Adults love them too, but air shows are really special for the kids -- the chance to dream of soaring through the air faster than the speed of sound or performing aerobatics. For two southwest Missouri kids who grew up as self-proclaimed air show fans and "airplane geeks," that dream has come true.
Adults love them too, but air shows are really special for the kids -- the chance to dream of soaring through the air faster than the speed of sound or performing aerobatics.
For two southwest Missouri kids who grew up as self-proclaimed air show fans and "airplane geeks," that dream has come true.
Lt. Robert Heater, 31, Joplin, call sign Flamer, now flies with the U.S. Navy's West Coast Demonstration Team, flying the F/A-18E or F Super Hornet fighter-bomber at air shows across the country.
Capt. Sam Joplin, 31, West Plains, call-sign Nuke, does the same thing with the U.S. Tactical Fighter Demonstration Team, flying the F-15C Eagle air superiority fighter.
Both are graduates of the University of Missouri and both graduated from the Reserve Officer Training Corps at Mizzou; Heater in the Navy and Joplin in the Air Force.
The two first met each other in May at the air show in Fort Smith, Ark. This past Saturday and Sunday, the two pilots teamed up with civilian aerobatic flyers and the Air Force Thunderbirds demonstration team to thrill crowds of more than 100,000 at Kansas City's Charles B. Wheeler Downtown Airport at the Kansas City Aviation Expo.
Heater, a 1993 Joplin High School grad and former student at Missouri Southern State University, grew up a fan of air shows. He even attended Joplin Airfest 2002 at the Joplin Regional Airport a show that featured an F/A-18E from VFA-122, based out of Naval Air Station Lemoore, Calif., on static display on the ground at the airport.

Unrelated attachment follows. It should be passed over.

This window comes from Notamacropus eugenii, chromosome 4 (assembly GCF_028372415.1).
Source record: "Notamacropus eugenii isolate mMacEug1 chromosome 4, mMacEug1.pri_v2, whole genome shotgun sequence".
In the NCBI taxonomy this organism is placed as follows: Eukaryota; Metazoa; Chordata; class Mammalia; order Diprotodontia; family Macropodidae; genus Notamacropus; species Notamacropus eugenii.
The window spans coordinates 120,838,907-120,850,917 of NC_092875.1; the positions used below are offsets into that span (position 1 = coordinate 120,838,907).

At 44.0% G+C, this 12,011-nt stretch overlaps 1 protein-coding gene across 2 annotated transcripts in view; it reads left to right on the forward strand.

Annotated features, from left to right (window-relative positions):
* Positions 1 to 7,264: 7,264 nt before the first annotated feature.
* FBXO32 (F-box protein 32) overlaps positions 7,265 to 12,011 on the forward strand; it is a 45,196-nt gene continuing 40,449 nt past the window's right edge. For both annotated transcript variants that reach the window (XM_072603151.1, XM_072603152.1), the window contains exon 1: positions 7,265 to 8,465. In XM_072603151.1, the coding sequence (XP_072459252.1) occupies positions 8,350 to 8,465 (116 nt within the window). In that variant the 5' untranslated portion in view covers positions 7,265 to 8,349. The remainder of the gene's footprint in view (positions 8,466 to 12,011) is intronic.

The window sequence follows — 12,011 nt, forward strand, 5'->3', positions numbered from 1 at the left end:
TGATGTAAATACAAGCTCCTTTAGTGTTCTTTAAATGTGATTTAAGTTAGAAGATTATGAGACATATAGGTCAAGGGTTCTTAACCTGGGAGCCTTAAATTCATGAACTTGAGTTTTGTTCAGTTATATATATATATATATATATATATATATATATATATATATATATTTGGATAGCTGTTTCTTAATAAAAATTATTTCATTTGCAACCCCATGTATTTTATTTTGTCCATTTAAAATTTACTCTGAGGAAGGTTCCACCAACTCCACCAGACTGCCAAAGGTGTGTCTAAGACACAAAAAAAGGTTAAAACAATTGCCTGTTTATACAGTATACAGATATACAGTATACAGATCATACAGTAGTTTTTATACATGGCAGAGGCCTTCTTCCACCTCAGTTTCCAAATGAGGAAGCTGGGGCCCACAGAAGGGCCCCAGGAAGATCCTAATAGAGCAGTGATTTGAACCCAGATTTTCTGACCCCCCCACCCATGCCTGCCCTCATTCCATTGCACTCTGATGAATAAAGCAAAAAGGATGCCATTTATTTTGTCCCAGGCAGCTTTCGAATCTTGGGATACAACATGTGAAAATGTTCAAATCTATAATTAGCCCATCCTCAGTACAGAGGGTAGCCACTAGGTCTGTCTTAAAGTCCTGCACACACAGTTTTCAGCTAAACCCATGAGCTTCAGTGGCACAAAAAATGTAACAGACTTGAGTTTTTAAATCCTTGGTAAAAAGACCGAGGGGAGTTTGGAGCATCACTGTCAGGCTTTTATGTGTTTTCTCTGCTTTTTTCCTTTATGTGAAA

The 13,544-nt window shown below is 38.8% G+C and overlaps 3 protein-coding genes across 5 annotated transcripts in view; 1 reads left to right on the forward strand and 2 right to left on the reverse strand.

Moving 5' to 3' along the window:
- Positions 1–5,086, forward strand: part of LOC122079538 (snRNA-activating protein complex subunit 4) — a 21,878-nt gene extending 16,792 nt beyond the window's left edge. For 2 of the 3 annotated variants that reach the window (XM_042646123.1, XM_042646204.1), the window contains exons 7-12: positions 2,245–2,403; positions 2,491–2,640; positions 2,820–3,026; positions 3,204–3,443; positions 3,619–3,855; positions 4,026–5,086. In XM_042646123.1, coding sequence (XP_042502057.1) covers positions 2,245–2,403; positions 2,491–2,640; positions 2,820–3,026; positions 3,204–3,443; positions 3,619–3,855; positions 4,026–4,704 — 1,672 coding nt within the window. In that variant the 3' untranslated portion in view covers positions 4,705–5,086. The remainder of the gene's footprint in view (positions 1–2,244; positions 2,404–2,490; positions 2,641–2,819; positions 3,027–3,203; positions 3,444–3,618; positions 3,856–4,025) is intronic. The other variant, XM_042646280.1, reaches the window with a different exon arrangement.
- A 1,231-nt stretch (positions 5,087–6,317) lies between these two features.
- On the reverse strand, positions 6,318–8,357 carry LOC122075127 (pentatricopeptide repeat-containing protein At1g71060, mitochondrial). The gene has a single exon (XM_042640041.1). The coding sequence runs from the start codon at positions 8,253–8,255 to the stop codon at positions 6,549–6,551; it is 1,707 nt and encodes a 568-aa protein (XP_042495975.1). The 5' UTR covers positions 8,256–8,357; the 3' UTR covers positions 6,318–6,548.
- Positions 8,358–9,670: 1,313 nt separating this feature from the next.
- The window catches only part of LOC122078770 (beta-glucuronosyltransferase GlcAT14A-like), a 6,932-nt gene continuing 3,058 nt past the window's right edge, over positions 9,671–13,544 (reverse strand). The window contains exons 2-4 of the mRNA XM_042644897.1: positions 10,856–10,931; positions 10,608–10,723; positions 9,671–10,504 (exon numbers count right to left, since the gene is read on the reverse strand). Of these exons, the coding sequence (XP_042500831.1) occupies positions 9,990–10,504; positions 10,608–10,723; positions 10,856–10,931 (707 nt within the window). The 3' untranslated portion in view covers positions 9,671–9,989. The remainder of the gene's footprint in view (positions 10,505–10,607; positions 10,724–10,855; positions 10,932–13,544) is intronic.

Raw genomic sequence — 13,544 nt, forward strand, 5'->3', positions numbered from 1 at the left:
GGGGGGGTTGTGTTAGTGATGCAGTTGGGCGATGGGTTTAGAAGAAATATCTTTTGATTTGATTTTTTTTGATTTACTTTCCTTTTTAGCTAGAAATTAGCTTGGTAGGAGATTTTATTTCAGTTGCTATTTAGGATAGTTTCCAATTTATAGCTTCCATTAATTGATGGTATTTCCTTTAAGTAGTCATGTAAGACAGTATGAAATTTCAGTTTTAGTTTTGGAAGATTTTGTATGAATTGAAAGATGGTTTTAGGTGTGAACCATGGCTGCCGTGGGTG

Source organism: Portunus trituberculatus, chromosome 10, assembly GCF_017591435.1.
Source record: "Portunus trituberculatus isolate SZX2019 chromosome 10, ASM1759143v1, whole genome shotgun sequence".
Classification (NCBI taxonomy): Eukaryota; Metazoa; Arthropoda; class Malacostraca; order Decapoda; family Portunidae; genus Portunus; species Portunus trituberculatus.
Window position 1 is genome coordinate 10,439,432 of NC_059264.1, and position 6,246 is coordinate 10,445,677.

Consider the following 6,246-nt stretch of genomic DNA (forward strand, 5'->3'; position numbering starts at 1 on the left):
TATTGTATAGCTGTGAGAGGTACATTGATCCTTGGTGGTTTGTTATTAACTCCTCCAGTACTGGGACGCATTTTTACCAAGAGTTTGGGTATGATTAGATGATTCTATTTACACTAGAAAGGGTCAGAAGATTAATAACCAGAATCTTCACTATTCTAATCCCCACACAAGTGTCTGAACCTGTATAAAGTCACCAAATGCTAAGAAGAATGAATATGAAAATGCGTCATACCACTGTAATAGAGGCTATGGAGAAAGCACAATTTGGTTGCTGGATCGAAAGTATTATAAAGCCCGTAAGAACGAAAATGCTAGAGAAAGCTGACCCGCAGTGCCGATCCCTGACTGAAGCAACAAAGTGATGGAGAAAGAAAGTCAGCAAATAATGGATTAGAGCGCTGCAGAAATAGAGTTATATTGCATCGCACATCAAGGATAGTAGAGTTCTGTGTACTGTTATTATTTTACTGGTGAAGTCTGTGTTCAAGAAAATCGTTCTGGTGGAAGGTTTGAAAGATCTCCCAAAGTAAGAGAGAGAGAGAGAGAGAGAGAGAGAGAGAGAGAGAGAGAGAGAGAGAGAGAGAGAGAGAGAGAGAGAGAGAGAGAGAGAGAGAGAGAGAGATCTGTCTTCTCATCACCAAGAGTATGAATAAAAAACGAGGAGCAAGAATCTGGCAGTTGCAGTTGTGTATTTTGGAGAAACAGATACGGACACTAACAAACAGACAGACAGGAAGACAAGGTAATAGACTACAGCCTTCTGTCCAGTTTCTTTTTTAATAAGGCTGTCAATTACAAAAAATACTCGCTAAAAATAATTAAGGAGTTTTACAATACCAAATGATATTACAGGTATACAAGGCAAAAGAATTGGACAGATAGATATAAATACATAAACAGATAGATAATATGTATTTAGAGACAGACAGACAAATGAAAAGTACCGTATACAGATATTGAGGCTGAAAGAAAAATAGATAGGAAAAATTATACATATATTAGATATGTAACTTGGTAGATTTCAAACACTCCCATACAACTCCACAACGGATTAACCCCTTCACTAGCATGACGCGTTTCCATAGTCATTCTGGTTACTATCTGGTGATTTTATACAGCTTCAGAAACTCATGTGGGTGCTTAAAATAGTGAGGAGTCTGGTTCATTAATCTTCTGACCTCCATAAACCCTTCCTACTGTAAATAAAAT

Now Heater is flying for that same squadron and flying the same kind of airplane across the country showing kids and adults alike what that airplane will do.
"The Navy has demonstration teams pretty much for the public, to show the taxpayers what they're paying for," Heater said. "It helps the recruiting angle out as well. Plus it's just kind of cool to watch this kind of thing. You don't get to see it every day."
Heater has been a navy pilot for eight and a half years. He has more than 300 traps, or landings, aboard Navy aircraft carriers, including several aboard the carrier named for a baby born 25 miles north of Heater's Joplin home in Lamar who grew up to become president, the USS Harry Truman.
Heater said he feels really lucky to be flying at air shows after watching them as a kid.
"It's surreal, it's very surreal," Heater said. "It probably won't hit me until I'm done flying air shows, but it's very surreal and very cool as well."
Joplin also has been flying for eight and a half years. He also graduated from Mizzou and went straight to pilot training.
Both Joplin and Heater will fly for their respective demonstration teams for a year, then rotate back to normal duties.
"We're a public relations tool, we're here to be the visible arm of the Air Force," Joplin said. "I want to show the public here in Kansas City I'm just a 31-year-old Mizzou grad out here doing this. We're your sons and daughters and brothers and sisters. And finally we're here to show off the professionalism of our own people.
"I've got four maintenance professionals with me right now, enlisted maintainers. They were up until 10 o'clock last night working on a broken part of the jet and I'll fly that jet today with no reservations. It's 100 percent mission capable because of the outstanding work those guys do. They are amazing, they are incredibly professional and incredibly skilled, and so the public gets to look at the team we have."